I had also written to Dr. 2. E. WilliamsJ as to wh& steps I should

take, and you know his reaction.

Now, about ten sys ago, Mr. Leroy Fioyd, the principal here,







began to be very urgent that.I get myV transcript to submit an ap-
plication for certification, seeming to think that I had done
nothing along that line. I assured him that I had, and showed himl
the letter from Dr. Willians. I saoid that all I- could do was wait on

the transcript from Barnard for which I had applied. Further, ;my
mIail was directed to the school office here, a~nd he could easily
find out whether a letter had come for me or not. I had received
the transcript from Hoaward U, but I received mqy degr ee and I was
waiting on that to apply.
He met me in the corridor on the very afternoon that I received
your instructions, and so I showed your letter to prove that I was
trying, but still had heard no word from Barnard. I was very glad
when he called Ba~rnajrd long-distance, and he wa~s told that my
request was there and that threy had sent me a card saying that it would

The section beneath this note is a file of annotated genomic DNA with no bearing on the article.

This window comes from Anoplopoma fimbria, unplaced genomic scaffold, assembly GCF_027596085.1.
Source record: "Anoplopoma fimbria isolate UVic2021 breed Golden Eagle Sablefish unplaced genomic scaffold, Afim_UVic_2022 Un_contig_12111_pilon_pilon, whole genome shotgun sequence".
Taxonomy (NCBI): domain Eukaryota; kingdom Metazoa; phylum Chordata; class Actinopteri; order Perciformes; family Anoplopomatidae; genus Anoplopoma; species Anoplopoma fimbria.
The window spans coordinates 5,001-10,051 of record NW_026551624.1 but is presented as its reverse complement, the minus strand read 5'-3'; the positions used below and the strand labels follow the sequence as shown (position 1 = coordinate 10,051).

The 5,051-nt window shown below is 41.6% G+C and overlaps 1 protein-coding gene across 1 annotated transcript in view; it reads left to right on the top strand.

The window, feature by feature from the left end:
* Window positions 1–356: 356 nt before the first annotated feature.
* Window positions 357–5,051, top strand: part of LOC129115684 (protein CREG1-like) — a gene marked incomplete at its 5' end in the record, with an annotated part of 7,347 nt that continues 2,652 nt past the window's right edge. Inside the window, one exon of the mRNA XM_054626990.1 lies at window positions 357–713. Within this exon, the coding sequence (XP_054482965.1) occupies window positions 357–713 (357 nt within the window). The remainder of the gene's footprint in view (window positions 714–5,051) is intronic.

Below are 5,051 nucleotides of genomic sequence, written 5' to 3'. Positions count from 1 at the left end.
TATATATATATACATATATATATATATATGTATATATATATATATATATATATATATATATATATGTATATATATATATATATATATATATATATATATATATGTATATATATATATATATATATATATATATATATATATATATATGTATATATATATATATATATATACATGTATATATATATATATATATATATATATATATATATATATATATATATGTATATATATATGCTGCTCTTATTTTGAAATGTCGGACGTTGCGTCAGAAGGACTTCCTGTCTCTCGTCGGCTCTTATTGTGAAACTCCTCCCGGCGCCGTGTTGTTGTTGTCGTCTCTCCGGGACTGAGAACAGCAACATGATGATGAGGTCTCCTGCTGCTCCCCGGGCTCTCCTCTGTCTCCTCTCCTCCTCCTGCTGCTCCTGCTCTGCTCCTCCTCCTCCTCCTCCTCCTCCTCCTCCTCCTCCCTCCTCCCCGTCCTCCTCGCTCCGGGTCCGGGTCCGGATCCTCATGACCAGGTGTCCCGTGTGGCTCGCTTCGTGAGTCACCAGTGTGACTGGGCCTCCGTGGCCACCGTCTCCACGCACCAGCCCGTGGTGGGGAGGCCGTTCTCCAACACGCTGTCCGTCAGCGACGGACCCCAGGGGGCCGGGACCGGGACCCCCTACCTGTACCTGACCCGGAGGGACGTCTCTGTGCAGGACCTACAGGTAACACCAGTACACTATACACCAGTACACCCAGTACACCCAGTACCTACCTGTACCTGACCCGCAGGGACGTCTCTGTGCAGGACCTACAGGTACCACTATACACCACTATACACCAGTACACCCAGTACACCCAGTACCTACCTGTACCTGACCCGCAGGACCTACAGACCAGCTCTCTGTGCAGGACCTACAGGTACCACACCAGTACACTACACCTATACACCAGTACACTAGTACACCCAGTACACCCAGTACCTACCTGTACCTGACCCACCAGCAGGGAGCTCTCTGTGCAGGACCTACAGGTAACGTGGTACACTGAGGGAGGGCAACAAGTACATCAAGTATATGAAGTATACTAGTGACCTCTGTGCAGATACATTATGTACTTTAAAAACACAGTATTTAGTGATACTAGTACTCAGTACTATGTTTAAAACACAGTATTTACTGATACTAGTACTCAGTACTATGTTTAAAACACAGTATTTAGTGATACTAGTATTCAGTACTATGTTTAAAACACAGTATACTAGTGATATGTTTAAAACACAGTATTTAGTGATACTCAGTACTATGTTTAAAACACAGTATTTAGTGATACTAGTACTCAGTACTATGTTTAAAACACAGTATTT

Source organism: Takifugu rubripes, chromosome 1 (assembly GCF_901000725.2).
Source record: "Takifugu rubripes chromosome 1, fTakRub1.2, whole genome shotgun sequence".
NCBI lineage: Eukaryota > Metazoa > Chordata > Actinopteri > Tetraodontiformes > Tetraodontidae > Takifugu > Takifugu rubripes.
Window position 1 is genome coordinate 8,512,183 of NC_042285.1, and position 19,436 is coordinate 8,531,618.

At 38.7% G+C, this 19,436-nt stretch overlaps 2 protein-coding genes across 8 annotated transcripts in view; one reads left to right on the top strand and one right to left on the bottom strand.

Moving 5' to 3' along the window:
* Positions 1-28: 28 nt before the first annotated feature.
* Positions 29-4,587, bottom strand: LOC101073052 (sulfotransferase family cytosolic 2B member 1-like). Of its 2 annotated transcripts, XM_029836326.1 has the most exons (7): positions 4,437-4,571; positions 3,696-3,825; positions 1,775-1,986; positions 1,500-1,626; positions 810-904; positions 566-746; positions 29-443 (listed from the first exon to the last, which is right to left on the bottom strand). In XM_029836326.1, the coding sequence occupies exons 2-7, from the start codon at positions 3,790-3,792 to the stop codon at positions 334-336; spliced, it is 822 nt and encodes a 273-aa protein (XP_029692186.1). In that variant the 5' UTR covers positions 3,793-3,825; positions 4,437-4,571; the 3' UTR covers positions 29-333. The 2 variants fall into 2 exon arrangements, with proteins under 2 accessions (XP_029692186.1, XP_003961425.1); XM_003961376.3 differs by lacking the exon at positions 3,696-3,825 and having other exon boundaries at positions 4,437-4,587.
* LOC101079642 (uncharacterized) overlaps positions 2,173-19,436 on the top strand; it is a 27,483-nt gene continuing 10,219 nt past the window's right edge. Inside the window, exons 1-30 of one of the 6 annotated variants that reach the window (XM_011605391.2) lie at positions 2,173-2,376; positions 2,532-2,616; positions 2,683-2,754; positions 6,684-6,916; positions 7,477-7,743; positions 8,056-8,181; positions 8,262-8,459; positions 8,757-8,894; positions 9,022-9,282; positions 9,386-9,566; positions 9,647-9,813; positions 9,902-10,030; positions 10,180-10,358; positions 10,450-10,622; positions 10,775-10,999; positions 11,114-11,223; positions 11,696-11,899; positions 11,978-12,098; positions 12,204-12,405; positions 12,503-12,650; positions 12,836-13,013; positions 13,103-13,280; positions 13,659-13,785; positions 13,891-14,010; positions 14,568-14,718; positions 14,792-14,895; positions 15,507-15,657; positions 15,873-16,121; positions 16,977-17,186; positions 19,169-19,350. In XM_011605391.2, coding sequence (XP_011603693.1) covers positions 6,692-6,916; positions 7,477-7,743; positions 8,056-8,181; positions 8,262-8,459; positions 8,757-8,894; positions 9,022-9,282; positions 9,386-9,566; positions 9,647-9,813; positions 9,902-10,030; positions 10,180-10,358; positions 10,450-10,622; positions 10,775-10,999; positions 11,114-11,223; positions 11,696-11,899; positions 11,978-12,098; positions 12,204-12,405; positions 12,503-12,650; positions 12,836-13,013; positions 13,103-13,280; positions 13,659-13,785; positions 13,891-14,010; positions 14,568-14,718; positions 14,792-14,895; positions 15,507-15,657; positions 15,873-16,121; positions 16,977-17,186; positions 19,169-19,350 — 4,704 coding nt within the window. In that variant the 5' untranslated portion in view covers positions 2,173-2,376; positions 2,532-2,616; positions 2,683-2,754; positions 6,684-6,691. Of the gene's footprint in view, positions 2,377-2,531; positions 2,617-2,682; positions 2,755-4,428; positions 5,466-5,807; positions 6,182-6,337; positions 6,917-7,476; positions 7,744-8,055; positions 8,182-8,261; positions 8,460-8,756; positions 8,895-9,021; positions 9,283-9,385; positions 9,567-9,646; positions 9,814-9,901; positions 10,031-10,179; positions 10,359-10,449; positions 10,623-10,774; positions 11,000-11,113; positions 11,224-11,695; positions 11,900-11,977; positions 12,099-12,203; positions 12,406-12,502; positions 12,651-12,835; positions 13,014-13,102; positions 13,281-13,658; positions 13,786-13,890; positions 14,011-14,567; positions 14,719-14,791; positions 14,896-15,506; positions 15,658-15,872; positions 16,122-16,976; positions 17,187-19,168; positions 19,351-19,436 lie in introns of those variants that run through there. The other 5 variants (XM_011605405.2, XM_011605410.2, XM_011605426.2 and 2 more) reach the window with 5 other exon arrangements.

be sent on receipt of dBtatzh $1.00 from me. The call was made on
March 3. -The enclosed card tells its own story, It reached me on
March 5th,
Principal bloyd impressed me that if I did not have the cer-
tificate by Monday, March 10, he could not allow me to teach. When
I lEft school today at 4 oclockc, the transcript from Barnard still
had not appeared in myr mailbox.

This eternal ha~rrassnentt appears to me to be a trifle unfair
because I never applied to teach there I was urged, and assurances

given. Turrther, I know my En~glish both by college courrses, and
practical application as an author, as you know, In addition, he has
seen the evidence that the transcript is being sent, I teach. esi

hours a. da-y, and I can do it* I get on well w~ith myg classes as argy

other teacher here,
I have an explanation in two clauses, which Dr. Williams




I


in his long years of contact with Negro education will readily

grasp, though you might -not be aware, My~ name as an author is too

big to be tolerated, lest it gather to itself the "g~loryn of the
school here. I have aet that before. But perhaps it is natural.

The mediocre have no importance except through appointment. They
feel invaded and defeated by the presence of creative folk among them.
As Gray, who first was president at Florida Normal, then by some freak

of fate at PA&AMNU, told me after he begged me to teach English at